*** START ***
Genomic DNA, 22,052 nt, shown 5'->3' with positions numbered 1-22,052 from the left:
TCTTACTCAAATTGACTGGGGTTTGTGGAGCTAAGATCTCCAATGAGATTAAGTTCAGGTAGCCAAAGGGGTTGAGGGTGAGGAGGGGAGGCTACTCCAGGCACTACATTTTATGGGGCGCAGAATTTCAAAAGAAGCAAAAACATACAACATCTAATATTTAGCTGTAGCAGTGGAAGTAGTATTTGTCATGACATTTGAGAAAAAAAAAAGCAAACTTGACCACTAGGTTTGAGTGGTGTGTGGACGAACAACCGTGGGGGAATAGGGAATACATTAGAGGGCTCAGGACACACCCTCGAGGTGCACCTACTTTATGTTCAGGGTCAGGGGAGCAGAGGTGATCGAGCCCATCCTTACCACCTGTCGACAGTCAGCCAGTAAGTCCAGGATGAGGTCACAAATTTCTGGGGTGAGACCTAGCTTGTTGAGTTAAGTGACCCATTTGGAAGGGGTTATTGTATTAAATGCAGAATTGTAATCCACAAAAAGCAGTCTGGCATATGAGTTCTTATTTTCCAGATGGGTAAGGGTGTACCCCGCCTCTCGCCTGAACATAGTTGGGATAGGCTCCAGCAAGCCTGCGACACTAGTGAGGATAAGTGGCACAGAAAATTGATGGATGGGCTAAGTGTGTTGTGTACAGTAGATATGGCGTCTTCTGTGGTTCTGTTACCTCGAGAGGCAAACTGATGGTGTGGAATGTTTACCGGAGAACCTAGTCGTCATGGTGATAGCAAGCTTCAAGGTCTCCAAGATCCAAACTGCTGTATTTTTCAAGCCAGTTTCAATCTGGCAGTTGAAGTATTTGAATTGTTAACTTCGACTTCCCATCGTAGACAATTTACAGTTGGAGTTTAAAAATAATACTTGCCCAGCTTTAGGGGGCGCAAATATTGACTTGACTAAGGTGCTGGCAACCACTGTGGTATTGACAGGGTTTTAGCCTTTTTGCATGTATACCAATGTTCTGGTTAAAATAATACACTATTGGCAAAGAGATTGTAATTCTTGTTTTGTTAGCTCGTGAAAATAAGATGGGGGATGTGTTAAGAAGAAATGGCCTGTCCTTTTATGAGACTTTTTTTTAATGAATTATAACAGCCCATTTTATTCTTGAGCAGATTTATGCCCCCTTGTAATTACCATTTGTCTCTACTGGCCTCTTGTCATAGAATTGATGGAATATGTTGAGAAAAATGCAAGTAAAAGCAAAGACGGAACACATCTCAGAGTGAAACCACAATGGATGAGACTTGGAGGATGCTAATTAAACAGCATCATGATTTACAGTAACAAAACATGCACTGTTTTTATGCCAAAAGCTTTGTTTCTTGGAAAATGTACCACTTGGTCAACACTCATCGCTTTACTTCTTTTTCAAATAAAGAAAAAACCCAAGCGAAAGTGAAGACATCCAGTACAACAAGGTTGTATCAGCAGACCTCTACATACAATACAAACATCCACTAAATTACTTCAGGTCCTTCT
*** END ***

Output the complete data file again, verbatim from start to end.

Genomic DNA, 22,052 nt, shown 5'->3' with positions numbered 1-22,052 from the left:
TCTTACTCAAATTGACTGGGGTTTGTGGAGCTAAGATCTCCAATGAGATTAAGTTCAGGTAGCCAAAGGGGTTGAGGGTGAGGAGGGGAGGCTACTCCAGGCACTACATTTTATGGGGCGCAGAATTTCAAAAGAAGCAAAAACATACAACATCTAATATTTAGCTGTAGCAGTGGAAGTAGTATTTGTCATGACATTTGAGAAAAAAAAAAGCAAACTTGACCACTAGGTTTGAGTGGTGTGTGGACGAACAACCGTGGGGGAATAGGGAATACATTAGAGGGCTCAGGACACACCCTCGAGGTGCACCTACTTTATGTTCAGGGTCAGGGGAGCAGAGGTGATCGAGCCCATCCTTACCACCTGTCGACAGTCAGCCAGTAAGTCCAGGATGAGGTCACAAATTTCTGGGGTGAGACCTAGCTTGTTGAGTTAAGTGACCCATTTGGAAGGGGTTATTGTATTAAATGCAGAATTGTAATCCACAAAAAGCAGTCTGGCATATGAGTTCTTATTTTCCAGATGGGTAAGGGTGTACCCCGCCTCTCGCCTGAACATAGTTGGGATAGGCTCCAGCAAGCCTGCGACACTAGTGAGGATAAGTGGCACAGAAAATTGATGGATGGGCTAAGTGTGTTGTGTACAGTAGATATGGCGTCTTCTGTGGTTCTGTTACCTCGAGAGGCAAACTGATGGTGTGGAATGTTTACCGGAGAACCTAGTCGTCATGGTGATAGCAAGCTTCAAGGTCTCCAAGATCCAAACTGCTGTATTTTTCAAGCCAGTTTCAATCTGGCAGTTGAAGTATTTGAATTGTTAACTTCGACTTCCCATCGTAGACAATTTACAGTTGGAGTTTAAAAATAATACTTGCCCAGCTTTAGGGGGCGCAAATATTGACTTGACTAAGGTGCTGGCAACCACTGTGGTATTGACAGGGTTTTAGCCTTTTTGCATGTATACCAATGTTCTGGTTAAAATAATACACTATTGGCAAAGAGATTGTAATTCTTGTTTTGTTAGCTCGTGAAAATAAGATGGGGGATGTGTTAAGAAGAAATGGCCTGTCCTTTTATGAGACTTTTTTTTAATGAATTATAACAGCCCATTTTATTCTTGAGCAGATTTATGCCCCCTTGTAATTACCATTTGTCTCTACTGGCCTCTTGTCATAGAATTGATGGAATATGTTGAGAAAAATGCAAGTAAAAGCAAAGACGGAACACATCTCAGAGTGAAACCACAATGGATGAGACTTGGAGGATGCTAATTAAACAGCATCATGATTTACAGTAACAAAACATGCACTGTTTTTATGCCAAAAGCTTTGTTTCTTGGAAAATGTACCACTTGGTCAACACTCATCGCTTTACTTCTTTTTCAAATAAAGAAAAAACCCAAGCGAAAGTGAAGACATCCAGTACAACAAGGTTGTATCAGCAGACCTCTACATACAATACAAACATCCACTAAATTACTTCAGGTCCTTCT